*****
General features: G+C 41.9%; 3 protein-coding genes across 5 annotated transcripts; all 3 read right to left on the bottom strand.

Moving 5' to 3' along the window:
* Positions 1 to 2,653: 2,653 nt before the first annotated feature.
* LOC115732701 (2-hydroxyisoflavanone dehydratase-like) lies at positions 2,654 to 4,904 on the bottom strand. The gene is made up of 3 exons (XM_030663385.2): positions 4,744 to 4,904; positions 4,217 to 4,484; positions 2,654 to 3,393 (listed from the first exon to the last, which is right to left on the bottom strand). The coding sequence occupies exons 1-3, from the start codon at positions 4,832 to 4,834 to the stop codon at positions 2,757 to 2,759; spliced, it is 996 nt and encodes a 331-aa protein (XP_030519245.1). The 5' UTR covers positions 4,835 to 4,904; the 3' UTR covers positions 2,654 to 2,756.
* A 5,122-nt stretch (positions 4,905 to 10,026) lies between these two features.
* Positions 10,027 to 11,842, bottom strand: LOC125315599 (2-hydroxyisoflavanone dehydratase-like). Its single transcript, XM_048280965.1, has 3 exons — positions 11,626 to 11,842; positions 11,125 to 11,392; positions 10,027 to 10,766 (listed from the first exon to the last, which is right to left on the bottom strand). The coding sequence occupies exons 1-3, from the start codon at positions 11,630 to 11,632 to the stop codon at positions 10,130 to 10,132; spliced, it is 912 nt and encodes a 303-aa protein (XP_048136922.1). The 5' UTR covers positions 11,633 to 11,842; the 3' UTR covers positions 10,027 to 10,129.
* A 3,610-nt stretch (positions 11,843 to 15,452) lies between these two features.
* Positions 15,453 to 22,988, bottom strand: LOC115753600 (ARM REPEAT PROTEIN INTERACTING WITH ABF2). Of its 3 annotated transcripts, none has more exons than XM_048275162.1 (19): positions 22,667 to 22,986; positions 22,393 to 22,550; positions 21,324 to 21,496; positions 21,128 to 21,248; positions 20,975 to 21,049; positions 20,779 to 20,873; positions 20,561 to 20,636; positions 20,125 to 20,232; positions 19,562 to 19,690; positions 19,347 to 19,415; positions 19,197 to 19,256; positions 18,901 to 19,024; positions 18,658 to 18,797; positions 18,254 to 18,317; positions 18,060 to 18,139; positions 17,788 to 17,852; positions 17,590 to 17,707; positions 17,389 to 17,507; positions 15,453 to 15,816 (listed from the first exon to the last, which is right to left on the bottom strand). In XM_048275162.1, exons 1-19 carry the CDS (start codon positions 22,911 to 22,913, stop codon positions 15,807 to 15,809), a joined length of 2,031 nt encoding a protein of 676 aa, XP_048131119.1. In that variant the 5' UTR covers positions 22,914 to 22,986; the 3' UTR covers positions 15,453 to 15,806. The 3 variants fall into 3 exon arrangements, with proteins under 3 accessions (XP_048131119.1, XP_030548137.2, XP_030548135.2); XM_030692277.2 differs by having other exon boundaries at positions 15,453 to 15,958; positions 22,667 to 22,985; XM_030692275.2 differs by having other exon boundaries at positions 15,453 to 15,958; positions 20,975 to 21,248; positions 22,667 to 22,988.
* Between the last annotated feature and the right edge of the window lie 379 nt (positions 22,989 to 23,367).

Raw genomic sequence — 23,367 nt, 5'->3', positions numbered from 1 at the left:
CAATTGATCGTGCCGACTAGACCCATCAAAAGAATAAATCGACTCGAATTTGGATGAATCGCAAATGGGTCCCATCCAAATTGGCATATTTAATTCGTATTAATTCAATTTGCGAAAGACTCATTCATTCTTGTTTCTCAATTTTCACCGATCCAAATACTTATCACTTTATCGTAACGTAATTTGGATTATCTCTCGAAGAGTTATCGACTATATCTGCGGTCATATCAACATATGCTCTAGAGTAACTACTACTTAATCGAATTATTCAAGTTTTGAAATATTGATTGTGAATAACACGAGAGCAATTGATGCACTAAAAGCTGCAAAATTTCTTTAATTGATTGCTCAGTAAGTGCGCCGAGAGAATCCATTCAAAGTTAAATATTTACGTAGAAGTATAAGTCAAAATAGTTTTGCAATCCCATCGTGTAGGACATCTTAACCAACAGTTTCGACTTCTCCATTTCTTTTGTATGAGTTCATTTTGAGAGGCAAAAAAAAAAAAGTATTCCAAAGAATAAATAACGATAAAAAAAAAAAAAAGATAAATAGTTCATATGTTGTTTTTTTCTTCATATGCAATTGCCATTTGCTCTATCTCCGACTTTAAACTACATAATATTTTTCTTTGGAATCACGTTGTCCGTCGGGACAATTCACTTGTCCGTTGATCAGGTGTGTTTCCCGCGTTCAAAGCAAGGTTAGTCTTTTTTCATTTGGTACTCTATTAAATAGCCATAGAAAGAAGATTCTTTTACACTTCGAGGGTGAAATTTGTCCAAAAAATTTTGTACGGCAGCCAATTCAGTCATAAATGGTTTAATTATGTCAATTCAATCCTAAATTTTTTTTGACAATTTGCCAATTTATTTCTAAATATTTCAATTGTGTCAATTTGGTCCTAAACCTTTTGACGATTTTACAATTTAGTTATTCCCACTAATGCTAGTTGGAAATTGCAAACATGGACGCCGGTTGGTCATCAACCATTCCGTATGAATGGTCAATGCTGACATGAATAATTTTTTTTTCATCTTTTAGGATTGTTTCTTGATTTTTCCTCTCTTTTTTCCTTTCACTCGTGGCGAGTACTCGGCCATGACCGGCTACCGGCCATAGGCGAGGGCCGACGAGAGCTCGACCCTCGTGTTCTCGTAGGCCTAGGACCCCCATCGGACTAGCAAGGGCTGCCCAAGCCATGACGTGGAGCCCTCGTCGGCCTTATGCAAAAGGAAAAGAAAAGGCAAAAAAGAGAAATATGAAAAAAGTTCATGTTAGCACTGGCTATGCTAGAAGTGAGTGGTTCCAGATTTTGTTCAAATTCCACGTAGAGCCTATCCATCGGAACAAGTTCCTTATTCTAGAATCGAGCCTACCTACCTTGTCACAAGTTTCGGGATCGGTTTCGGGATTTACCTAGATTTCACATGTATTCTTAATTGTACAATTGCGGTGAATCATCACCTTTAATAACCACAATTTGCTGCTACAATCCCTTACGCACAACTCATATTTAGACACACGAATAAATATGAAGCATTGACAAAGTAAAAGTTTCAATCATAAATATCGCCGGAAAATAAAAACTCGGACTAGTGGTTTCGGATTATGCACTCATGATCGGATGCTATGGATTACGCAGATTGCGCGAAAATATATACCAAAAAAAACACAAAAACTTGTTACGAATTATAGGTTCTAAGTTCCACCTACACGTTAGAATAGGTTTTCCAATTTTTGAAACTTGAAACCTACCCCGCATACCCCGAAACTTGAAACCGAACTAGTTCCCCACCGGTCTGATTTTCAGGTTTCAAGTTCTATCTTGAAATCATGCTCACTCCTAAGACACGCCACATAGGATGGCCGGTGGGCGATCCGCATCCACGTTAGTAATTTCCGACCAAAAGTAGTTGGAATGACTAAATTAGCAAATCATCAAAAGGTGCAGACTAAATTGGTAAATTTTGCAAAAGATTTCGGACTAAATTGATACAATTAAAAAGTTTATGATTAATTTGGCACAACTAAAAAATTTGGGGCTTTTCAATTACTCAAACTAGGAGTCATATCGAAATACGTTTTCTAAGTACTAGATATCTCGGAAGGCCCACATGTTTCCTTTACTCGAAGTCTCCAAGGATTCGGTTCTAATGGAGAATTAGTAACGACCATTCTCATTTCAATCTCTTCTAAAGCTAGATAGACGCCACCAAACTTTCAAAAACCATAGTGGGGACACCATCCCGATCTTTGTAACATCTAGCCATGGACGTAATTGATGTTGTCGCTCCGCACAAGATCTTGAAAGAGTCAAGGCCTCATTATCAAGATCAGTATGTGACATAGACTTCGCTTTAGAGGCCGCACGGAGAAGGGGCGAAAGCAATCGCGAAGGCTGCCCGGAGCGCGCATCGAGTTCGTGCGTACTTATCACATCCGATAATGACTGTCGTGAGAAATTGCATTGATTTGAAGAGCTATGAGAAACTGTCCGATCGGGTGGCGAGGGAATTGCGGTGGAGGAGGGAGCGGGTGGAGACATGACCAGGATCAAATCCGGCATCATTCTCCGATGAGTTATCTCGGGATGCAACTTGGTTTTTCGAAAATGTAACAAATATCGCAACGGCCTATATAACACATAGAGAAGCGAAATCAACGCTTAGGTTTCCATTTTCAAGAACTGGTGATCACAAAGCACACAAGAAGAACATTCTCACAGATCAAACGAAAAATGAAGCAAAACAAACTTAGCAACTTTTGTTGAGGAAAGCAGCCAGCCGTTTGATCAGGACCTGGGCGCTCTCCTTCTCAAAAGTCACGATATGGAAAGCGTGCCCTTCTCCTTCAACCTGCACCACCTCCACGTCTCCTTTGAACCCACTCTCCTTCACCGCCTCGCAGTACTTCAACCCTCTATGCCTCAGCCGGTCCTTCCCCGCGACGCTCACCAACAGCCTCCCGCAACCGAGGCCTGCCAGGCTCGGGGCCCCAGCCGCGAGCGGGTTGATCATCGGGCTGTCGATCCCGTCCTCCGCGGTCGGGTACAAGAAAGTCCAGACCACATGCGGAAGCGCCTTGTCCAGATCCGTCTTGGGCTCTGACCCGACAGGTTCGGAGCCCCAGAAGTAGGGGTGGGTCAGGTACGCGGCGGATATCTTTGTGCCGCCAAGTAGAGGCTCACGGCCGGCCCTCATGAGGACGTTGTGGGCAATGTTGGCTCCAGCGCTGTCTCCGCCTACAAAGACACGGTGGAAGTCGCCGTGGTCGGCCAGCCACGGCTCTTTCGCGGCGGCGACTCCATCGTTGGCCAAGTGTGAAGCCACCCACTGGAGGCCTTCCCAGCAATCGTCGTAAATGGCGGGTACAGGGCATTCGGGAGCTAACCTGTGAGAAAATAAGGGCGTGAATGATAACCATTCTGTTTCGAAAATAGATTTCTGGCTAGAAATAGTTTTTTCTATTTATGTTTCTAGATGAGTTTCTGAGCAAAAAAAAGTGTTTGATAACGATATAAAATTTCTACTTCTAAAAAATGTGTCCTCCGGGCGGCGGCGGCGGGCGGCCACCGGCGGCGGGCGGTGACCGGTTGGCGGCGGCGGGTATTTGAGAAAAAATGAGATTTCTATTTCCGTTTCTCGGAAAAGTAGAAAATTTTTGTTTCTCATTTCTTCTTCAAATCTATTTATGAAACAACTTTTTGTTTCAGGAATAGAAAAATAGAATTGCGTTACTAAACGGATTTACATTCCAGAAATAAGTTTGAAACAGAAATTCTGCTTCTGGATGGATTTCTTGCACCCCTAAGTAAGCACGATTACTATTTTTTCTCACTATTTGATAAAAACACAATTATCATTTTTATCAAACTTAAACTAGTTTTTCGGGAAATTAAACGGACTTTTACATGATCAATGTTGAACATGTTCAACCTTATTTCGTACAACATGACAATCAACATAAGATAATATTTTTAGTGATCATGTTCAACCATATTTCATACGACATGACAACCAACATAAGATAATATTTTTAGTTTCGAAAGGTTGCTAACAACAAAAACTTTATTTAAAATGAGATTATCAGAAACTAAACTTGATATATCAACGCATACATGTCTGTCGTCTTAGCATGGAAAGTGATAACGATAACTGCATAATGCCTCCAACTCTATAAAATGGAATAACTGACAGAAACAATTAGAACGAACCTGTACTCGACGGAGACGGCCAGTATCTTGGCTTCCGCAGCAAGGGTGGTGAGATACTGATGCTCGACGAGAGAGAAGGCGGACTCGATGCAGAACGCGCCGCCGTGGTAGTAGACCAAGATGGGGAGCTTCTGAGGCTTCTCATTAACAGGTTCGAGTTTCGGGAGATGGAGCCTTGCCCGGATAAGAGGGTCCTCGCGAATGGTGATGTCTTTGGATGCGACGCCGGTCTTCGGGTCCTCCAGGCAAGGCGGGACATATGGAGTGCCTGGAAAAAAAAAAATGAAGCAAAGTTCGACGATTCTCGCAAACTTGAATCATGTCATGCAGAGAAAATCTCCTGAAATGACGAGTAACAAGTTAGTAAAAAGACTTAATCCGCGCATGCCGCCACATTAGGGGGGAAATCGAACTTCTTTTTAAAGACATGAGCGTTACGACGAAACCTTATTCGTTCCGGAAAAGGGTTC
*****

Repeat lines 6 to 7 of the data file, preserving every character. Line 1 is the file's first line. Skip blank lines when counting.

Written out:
* Positions 10,027 to 11,842, bottom strand: LOC125315599 (2-hydroxyisoflavanone dehydratase-like). Its single transcript, XM_048280965.1, has 3 exons — positions 11,626 to 11,842; positions 11,125 to 11,392; positions 10,027 to 10,766 (listed from the first exon to the last, which is right to left on the bottom strand). The coding sequence occupies exons 1-3, from the start codon at positions 11,630 to 11,632 to the stop codon at positions 10,130 to 10,132; spliced, it is 912 nt and encodes a 303-aa protein (XP_048136922.1). The 5' UTR covers positions 11,633 to 11,842; the 3' UTR covers positions 10,027 to 10,129.
* A 3,610-nt stretch (positions 11,843 to 15,452) lies between these two features.